office equipment golden rule

Table on Second Floor of the Golden Rule with antique office equipment.

boot boxs golden rule

Boot boxes line shelves at the Golden Rule.

When Christmas post cards post marked 1922 address to Luther Shinn and his wife Ida, (builder of the Golden Rule building and father-in-law to Wanda) were discovered in a hole cut in the wall of the second floor storage room, everyone was excited by the find. However, Woodlands Development Director Dave Clark wanted to make sure the cards found their way back to the Shinn family.  With the help from the Barbour County Development Authority, The Belington Revitalization Committee and the Belington Library, JoLynn Powers was able to reach out to Wanda Shinn Mitchell and return them to her. At 94 years old, Wanda was excited to see Luther P. Shinn’s name on the cards dating back to 1920’s and 1930’s. The collection of cards included post cards to a sister-in-law, blank cards and several photos of people.

christmas card from golden rule two children

Christmas Card sent to L.P. Shinn and his wife Ida, 1920’s.

christmas card from golden rule windy walk woman

Christmas card found in wall of Golden Rule Building circa 1920’s.

When the appointment was made to return the cards JoLynn Powers invited Terri Kettle, of the Belington Revitalization Committee and Freedom Bank, to join her to help record the oral history of the visit. During the visit Terri Kettle asked Mrs. Mitchell if she knew how the cards and photos got inside the wall of the building. Wanda replied, “She had no idea.”  So the mystery of the hidden Christmas Cards continues.

Director of Woodlands Development Group, Dave Clark, is pleased to see the history of Belington preserved and shared with the community. As the buildings remaining assets are inventoried, there are plans for another open house with food, drinks, and a benefit silent auction planned for May of 2019. We hope to make the event a fundraiser for redevelopment costs for the retail space by selling tickets to attend. It is planned that the items not sold during the action will be sold  on-line later in May so that everyone has a chance to support the Golden Rules rehabilitation.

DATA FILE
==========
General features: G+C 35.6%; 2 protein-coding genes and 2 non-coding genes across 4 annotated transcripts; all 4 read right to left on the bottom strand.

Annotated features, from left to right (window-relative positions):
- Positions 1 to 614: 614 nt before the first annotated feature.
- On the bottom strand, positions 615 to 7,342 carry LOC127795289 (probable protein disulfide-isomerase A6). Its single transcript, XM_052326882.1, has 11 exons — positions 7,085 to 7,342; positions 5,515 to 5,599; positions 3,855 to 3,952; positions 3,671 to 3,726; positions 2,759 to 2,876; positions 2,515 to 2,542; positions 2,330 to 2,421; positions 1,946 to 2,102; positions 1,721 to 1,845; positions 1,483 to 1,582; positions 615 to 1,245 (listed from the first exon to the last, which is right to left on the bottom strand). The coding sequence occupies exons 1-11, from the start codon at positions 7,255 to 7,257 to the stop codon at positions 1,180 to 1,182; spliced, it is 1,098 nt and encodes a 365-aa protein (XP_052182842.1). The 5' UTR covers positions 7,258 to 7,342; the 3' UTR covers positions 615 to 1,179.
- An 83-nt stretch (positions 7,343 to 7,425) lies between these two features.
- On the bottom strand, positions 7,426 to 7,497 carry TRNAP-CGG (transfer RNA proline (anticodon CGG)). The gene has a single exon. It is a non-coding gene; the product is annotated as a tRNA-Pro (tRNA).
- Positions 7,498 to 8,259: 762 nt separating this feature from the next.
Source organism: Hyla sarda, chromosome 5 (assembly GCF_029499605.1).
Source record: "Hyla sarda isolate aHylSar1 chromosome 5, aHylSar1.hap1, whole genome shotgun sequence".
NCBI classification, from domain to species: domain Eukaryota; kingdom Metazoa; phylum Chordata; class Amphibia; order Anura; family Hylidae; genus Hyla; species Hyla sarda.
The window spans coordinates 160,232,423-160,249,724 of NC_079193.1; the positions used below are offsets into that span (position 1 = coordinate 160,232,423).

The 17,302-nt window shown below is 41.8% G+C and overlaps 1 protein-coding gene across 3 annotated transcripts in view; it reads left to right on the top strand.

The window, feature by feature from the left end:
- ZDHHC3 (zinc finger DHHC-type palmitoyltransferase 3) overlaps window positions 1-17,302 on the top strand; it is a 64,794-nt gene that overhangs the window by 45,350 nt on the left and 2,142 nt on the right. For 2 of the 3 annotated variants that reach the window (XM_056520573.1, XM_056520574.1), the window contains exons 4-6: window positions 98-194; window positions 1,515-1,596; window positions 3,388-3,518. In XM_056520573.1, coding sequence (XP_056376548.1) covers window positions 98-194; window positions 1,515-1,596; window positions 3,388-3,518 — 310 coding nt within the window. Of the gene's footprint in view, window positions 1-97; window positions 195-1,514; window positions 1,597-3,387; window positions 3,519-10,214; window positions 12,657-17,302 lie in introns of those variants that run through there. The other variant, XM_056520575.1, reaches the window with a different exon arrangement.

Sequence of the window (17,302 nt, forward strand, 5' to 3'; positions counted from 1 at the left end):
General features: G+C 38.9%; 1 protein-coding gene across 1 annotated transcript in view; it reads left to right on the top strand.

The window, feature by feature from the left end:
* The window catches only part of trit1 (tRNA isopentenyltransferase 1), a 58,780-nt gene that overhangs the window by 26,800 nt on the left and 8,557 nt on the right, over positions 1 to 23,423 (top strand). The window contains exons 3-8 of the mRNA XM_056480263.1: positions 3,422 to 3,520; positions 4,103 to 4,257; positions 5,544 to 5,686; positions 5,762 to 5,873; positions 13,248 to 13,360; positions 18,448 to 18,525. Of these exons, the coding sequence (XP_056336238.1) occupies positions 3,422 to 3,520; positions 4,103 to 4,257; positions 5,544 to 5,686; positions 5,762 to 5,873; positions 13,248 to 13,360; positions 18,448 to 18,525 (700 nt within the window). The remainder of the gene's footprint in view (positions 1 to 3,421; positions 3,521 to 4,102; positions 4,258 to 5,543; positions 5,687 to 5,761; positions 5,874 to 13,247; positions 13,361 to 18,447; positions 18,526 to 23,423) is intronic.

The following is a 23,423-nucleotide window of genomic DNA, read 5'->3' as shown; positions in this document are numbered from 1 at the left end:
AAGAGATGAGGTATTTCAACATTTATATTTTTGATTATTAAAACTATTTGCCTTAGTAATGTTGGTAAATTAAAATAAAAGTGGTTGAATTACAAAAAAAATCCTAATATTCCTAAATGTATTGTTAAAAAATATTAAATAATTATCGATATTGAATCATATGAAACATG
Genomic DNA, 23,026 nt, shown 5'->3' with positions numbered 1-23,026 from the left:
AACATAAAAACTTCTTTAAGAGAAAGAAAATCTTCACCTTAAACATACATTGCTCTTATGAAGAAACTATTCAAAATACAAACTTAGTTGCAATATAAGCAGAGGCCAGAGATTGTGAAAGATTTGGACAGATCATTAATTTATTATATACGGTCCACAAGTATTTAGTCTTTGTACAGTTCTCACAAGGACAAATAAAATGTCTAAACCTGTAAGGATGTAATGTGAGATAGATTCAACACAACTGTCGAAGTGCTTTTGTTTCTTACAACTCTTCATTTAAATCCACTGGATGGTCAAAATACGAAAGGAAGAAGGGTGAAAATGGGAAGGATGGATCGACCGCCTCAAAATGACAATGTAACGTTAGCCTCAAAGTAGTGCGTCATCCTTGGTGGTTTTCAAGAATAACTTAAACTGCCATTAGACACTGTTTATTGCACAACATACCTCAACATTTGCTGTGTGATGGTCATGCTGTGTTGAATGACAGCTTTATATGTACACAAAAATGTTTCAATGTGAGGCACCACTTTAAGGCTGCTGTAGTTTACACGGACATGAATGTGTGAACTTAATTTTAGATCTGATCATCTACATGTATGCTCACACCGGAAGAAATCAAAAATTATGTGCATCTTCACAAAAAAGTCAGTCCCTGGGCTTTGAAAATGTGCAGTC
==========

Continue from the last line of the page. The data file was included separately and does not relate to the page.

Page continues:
last profile image

JoLynn Powers AmeriCorps Volunteer in Elkins, WV.

JoLynn Powers continues to serve the Belington Community as an AmeriCorps volunteer for the next few months at the Golden Rule building. She leaves AmeriCorps with three years of community service to her home state of West Virginia. Future plans are to continue to work at the Golden Rule with Woodlands Development Group and to continue to work in the field of Community Development in the North Central Region of West Virginia.

 

Categories: About me, AmeriCorps, antiques, Appalachin Forrest Heritage Area, Barbour County, Belington, WV, Chris, Golden Rule, Uncategorized | Tags: , , , , , | 1 Comment

Saying Goodbye to Elkins West Virginia

I have left jobs, lost jobs, ran from jobs and wanted different jobs, but I am not sure I am happy about leaving this job. I am leaving my AmeriCorps position in Elkins West Virginia to move on to my final year as an AmeriCorps to a smaller town called Phillipi, West Virginia. After two years serving in the community of Elkins, I would have thought this move would be easier. It’s not easy…… and I am not accustom to leaving work that I enjoy and feel passionate about. AmeriCorps has been wonderful to me and I have learned to love my community and state even more because of the work I do.

Henry Gassaway Davis mounted in Elkins West Virginia

Street View Elkins Sky line